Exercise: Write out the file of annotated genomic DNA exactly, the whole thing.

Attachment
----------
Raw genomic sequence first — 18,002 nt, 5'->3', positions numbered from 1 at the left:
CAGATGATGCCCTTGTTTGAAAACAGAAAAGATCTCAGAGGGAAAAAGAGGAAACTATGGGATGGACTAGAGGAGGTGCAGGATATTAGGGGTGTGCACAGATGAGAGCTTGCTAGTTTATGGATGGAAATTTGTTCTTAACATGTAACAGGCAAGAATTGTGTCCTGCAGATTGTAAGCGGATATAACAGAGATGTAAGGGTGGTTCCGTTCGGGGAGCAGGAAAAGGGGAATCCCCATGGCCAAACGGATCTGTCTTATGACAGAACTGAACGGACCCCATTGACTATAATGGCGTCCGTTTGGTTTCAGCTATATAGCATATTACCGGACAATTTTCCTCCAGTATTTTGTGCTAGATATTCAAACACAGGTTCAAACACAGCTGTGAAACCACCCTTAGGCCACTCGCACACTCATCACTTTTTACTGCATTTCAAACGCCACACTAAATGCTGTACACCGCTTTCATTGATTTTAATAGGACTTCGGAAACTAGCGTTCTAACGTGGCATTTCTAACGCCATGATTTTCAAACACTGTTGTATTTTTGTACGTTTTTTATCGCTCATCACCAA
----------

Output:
Raw genomic sequence first — 18,002 nt, 5'->3', positions numbered from 1 at the left:
CAGATGATGCCCTTGTTTGAAAACAGAAAAGATCTCAGAGGGAAAAAGAGGAAACTATGGGATGGACTAGAGGAGGTGCAGGATATTAGGGGTGTGCACAGATGAGAGCTTGCTAGTTTATGGATGGAAATTTGTTCTTAACATGTAACAGGCAAGAATTGTGTCCTGCAGATTGTAAGCGGATATAACAGAGATGTAAGGGTGGTTCCGTTCGGGGAGCAGGAAAAGGGGAATCCCCATGGCCAAACGGATCTGTCTTATGACAGAACTGAACGGACCCCATTGACTATAATGGCGTCCGTTTGGTTTCAGCTATATAGCATATTACCGGACAATTTTCCTCCAGTATTTTGTGCTAGATATTCAAACACAGGTTCAAACACAGCTGTGAAACCACCCTTAGGCCACTCGCACACTCATCACTTTTTACTGCATTTCAAACGCCACACTAAATGCTGTACACCGCTTTCATTGATTTTAATAGGACTTCGGAAACTAGCGTTCTAACGTGGCATTTCTAACGCCATGATTTTCAAACACTGTTGTATTTTTGTACGTTTTTTATCGCTCATCACCAA